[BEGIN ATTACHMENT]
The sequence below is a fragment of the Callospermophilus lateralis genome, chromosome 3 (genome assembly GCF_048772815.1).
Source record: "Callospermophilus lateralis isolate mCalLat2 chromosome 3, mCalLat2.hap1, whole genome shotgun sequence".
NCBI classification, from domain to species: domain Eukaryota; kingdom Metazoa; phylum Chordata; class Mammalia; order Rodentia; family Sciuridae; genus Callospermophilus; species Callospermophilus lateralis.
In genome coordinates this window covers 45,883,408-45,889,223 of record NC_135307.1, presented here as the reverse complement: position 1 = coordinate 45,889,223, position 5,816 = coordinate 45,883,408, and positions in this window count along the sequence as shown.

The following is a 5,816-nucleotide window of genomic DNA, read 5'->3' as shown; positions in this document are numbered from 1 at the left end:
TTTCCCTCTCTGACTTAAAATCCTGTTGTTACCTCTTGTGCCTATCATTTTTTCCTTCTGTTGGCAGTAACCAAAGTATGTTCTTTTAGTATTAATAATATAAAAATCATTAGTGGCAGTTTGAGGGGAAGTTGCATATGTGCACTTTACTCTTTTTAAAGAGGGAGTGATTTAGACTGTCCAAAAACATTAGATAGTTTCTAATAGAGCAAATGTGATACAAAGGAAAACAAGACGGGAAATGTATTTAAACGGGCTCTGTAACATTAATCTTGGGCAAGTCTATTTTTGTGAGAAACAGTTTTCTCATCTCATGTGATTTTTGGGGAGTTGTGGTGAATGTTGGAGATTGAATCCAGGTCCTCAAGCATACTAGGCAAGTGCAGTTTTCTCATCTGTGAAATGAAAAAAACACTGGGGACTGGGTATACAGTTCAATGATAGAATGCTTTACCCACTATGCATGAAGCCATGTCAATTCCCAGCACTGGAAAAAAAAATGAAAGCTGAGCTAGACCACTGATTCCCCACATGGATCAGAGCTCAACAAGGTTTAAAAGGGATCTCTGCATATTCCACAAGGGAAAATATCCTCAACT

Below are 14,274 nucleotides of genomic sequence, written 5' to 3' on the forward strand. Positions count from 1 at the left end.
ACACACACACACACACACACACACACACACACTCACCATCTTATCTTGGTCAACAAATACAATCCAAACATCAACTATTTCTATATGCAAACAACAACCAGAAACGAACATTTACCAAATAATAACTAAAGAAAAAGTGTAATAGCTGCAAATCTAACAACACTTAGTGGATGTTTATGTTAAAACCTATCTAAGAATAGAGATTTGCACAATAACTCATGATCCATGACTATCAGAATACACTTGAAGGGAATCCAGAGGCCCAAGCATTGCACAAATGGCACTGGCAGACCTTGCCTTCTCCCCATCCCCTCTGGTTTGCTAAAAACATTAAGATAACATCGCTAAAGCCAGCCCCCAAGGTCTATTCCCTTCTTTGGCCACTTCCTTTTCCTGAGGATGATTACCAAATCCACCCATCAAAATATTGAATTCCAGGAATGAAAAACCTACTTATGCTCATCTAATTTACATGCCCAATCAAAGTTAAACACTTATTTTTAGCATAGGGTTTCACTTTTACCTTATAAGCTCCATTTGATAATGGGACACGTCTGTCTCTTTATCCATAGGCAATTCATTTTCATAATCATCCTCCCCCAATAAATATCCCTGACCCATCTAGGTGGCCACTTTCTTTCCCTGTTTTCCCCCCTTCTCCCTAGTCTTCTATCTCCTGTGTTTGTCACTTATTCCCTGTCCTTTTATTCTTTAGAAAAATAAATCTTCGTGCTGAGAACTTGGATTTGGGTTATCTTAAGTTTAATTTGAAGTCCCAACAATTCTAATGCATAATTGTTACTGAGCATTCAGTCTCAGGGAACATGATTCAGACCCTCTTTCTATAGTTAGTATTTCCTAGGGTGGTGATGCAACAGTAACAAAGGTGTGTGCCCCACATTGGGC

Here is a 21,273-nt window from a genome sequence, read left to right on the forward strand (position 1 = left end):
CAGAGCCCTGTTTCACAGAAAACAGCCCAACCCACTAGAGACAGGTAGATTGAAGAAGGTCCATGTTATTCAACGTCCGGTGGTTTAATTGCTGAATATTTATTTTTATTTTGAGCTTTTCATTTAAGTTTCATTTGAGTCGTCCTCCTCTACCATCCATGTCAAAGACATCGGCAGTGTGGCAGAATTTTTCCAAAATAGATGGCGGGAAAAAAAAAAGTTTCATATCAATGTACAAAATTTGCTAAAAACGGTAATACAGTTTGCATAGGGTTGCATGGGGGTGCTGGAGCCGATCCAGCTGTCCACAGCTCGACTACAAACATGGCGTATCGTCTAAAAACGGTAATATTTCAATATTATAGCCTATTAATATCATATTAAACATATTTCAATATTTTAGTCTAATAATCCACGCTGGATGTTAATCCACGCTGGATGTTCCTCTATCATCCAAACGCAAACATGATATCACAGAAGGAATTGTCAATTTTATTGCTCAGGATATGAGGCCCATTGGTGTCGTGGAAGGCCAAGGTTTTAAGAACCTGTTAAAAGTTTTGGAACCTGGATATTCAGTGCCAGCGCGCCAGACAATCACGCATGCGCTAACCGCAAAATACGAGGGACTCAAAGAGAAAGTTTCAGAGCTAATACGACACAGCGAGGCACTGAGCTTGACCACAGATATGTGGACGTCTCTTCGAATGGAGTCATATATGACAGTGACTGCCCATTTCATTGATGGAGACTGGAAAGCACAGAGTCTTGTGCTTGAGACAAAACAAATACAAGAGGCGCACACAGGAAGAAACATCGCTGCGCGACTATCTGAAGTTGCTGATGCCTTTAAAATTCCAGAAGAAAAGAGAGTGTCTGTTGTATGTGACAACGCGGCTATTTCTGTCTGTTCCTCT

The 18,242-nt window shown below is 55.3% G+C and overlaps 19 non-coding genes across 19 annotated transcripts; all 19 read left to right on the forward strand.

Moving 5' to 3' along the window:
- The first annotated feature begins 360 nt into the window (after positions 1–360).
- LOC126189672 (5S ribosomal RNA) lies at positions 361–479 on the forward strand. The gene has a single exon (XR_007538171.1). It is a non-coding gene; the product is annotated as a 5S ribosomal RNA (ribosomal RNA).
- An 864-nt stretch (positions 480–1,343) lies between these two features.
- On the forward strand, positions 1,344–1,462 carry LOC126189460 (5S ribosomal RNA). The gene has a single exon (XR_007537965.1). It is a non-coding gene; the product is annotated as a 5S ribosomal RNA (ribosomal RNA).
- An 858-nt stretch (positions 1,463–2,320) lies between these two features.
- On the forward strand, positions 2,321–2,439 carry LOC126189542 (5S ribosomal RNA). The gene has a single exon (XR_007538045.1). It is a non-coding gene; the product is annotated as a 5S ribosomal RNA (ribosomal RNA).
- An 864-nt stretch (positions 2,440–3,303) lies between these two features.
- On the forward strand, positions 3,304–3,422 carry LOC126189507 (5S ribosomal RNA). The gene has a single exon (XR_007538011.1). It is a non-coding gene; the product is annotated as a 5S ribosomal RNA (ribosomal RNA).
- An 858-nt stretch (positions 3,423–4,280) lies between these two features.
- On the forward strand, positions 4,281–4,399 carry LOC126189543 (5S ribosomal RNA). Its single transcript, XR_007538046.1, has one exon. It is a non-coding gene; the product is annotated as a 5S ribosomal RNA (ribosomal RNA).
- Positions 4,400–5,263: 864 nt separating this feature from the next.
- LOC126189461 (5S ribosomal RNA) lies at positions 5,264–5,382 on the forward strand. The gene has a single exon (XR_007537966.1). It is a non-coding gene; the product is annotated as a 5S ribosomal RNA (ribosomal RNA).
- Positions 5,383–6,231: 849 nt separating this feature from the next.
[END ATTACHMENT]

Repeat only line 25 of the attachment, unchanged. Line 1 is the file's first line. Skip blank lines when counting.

- Positions 5,383–6,231: 849 nt separating this feature from the next.